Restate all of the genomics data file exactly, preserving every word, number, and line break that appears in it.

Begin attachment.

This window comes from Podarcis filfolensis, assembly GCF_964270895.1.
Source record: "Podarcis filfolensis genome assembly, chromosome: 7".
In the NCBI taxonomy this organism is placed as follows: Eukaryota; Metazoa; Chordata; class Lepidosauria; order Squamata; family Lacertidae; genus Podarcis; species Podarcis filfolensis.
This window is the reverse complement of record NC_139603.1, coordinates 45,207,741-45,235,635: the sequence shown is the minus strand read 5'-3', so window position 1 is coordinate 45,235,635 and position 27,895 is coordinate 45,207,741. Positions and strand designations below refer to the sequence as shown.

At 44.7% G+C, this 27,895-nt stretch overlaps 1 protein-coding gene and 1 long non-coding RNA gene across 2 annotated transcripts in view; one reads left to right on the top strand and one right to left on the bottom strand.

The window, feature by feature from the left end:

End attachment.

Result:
This window comes from Podarcis filfolensis, assembly GCF_964270895.1.
Source record: "Podarcis filfolensis genome assembly, chromosome: 7".
In the NCBI taxonomy this organism is placed as follows: Eukaryota; Metazoa; Chordata; class Lepidosauria; order Squamata; family Lacertidae; genus Podarcis; species Podarcis filfolensis.
This window is the reverse complement of record NC_139603.1, coordinates 45,207,741-45,235,635: the sequence shown is the minus strand read 5'-3', so window position 1 is coordinate 45,235,635 and position 27,895 is coordinate 45,207,741. Positions and strand designations below refer to the sequence as shown.

At 44.7% G+C, this 27,895-nt stretch overlaps 1 protein-coding gene and 1 long non-coding RNA gene across 2 annotated transcripts in view; one reads left to right on the top strand and one right to left on the bottom strand.

The window, feature by feature from the left end: